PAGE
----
Lieberman, others want to ban pro-Taliban posts
WASHINGTON – Some members of Congress are urging the popular website Twitter to stop hosting pro-Taliban tweets that celebrate attacks against U.S. and allied forces in Afghanistan.
Twitter executives have told lawmakers that the micro-posts do not violate the website’s terms of service because the Taliban is not listed by the State Department as a foreign terrorist organization. That designation would make it illegal to provide “material support or resources” to the militant group.
Twitter feeds, apparently from the Taliban, first appeared last year in Arabic and Pashto, one of the official languages of Afghanistan. An English-language feed started in April. Many of the posts refer to U.S. troops in inflammatory terms.
“Mujahideen fighter kill 4 American cowards, hurts several more in encounter: GHAZNI,” read one. “US terrorists martyr 12-year-old boy, detains many others: PAKTIKA,” read another. And, “American criminals martyr 5 innocent civilians in raid: KANDAHAR.”
Twitter officials did not respond to requests for comment. According to rules on the website, Twitter does not allow users to publish “direct, specific threats of violence” or use the website “for any unlawful purposes or in furtherance of illegal activities.”
The move against the pro-Taliban Twitter feeds is part of a larger effort by Sen. Joe Lieberman, I-Conn., chairman of the Senate homeland security committee, to persuade Internet companies to remove videos and blog posts that he says promote terrorism or offer instructions on how to commit violence.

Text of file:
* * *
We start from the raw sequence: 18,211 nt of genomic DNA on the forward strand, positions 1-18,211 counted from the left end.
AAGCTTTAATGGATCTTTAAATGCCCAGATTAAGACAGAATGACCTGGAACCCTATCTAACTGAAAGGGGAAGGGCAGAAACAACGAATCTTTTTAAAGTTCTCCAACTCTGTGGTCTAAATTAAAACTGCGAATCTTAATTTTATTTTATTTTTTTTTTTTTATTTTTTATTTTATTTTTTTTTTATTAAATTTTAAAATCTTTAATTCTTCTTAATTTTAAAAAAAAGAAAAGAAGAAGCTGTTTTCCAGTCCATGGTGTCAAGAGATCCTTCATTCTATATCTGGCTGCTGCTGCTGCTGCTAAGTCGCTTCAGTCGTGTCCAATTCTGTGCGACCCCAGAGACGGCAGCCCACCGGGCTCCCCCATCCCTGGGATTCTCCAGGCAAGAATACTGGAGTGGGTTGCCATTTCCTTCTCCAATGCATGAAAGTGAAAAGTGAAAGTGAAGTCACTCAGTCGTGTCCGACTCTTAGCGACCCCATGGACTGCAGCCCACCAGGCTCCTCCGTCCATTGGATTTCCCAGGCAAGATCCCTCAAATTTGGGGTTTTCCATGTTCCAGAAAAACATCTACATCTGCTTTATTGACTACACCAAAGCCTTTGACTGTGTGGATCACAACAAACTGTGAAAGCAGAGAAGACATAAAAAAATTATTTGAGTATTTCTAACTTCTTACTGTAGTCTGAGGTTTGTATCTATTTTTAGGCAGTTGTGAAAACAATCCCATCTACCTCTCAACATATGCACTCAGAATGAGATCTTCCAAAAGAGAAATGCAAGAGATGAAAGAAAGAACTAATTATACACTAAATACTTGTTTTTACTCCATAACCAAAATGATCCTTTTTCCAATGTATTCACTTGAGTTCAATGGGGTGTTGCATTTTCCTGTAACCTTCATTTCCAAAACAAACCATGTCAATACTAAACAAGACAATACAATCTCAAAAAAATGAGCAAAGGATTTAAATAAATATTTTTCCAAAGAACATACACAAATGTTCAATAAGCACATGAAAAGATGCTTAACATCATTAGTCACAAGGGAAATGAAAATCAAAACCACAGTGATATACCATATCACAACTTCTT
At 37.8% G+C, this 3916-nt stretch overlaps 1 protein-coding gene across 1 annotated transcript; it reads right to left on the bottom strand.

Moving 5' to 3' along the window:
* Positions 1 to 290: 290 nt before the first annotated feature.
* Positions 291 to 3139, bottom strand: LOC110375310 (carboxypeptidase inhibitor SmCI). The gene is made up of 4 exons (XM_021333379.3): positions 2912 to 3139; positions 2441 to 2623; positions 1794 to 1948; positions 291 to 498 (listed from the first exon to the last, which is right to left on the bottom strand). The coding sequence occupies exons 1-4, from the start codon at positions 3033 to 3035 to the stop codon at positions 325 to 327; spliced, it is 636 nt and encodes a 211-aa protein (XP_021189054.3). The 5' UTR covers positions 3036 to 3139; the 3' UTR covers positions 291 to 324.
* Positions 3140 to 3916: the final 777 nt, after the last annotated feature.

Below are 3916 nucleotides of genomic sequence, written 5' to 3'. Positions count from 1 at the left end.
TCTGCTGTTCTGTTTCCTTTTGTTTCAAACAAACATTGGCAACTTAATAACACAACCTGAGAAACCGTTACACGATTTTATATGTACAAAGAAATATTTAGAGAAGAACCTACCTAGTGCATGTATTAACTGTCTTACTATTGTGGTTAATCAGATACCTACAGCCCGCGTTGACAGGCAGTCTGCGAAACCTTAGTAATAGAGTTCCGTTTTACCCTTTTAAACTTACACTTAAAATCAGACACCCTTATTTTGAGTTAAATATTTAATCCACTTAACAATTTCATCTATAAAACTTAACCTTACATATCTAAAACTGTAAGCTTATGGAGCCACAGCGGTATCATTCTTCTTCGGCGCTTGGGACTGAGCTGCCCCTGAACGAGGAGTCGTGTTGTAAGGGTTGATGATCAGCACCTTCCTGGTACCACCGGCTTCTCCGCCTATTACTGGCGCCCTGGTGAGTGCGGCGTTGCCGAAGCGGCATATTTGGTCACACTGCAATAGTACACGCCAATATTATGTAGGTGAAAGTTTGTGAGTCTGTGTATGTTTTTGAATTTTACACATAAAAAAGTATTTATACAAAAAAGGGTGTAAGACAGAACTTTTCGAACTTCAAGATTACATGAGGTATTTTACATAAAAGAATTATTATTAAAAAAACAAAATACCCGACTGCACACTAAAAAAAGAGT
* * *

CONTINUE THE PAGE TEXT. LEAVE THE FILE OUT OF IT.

Pressure also is coming from the NATO-led International Security Assistance Force in Kabul, the Afghan capital. This year, the ISAF began battling the pro-Taliban messages with tweets that countered insurgent claims. As a result, the two sides sometimes exchange a dozen tweets a day.
“I applaud ISAF for stepping into the breach and not ceding the vacuum to the Taliban,” said Frank Cilluffo, who was a domestic security adviser to President George W. Bush.
U.S. intelligence agencies are also known to track suspect bloggers and tweeters on the Internet to help identify Taliban fighters or terrorist operatives.
Some legal experts contend that the pro-Taliban messages are protected under U.S. law.
“The Taliban feeds, although they use incendiary language, are essentially a news feed of attacks” that don’t violate free speech, said Jeffrey Rosen, a law professor at George Washington University. Rosen said Twitter could “only ban feeds that post specific and immediate threats of violence.”
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